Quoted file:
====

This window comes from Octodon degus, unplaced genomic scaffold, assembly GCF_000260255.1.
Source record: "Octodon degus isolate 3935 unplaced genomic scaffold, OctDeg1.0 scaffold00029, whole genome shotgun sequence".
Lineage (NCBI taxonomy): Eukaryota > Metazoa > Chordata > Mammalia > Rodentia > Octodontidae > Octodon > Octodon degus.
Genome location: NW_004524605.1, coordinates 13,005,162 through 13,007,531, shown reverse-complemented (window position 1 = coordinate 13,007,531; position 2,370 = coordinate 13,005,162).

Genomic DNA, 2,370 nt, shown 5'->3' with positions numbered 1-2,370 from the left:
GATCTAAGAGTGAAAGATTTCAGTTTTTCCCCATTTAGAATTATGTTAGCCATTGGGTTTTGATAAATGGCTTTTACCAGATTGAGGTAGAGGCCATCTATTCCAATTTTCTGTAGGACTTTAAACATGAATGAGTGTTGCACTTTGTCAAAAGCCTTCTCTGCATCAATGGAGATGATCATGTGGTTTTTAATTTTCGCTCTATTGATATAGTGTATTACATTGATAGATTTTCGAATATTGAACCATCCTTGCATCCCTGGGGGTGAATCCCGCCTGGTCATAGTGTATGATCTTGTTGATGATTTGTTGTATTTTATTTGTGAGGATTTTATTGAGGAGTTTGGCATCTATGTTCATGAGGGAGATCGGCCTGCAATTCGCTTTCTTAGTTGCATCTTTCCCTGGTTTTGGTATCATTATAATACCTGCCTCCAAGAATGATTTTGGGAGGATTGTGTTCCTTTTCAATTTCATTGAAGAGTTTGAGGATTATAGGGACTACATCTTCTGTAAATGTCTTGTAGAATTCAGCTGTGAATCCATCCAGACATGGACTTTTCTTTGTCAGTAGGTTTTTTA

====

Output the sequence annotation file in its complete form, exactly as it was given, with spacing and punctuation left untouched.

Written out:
This window comes from Octodon degus, unplaced genomic scaffold, assembly GCF_000260255.1.
Source record: "Octodon degus isolate 3935 unplaced genomic scaffold, OctDeg1.0 scaffold00029, whole genome shotgun sequence".
Lineage (NCBI taxonomy): Eukaryota > Metazoa > Chordata > Mammalia > Rodentia > Octodontidae > Octodon > Octodon degus.
Genome location: NW_004524605.1, coordinates 13,005,162 through 13,007,531, shown reverse-complemented (window position 1 = coordinate 13,007,531; position 2,370 = coordinate 13,005,162).

Genomic DNA, 2,370 nt, shown 5'->3' with positions numbered 1-2,370 from the left:
GATCTAAGAGTGAAAGATTTCAGTTTTTCCCCATTTAGAATTATGTTAGCCATTGGGTTTTGATAAATGGCTTTTACCAGATTGAGGTAGAGGCCATCTATTCCAATTTTCTGTAGGACTTTAAACATGAATGAGTGTTGCACTTTGTCAAAAGCCTTCTCTGCATCAATGGAGATGATCATGTGGTTTTTAATTTTCGCTCTATTGATATAGTGTATTACATTGATAGATTTTCGAATATTGAACCATCCTTGCATCCCTGGGGGTGAATCCCGCCTGGTCATAGTGTATGATCTTGTTGATGATTTGTTGTATTTTATTTGTGAGGATTTTATTGAGGAGTTTGGCATCTATGTTCATGAGGGAGATCGGCCTGCAATTCGCTTTCTTAGTTGCATCTTTCCCTGGTTTTGGTATCATTATAATACCTGCCTCCAAGAATGATTTTGGGAGGATTGTGTTCCTTTTCAATTTCATTGAAGAGTTTGAGGATTATAGGGACTACATCTTCTGTAAATGTCTTGTAGAATTCAGCTGTGAATCCATCCAGACATGGACTTTTCTTTGTCAGTAGGTTTTTTA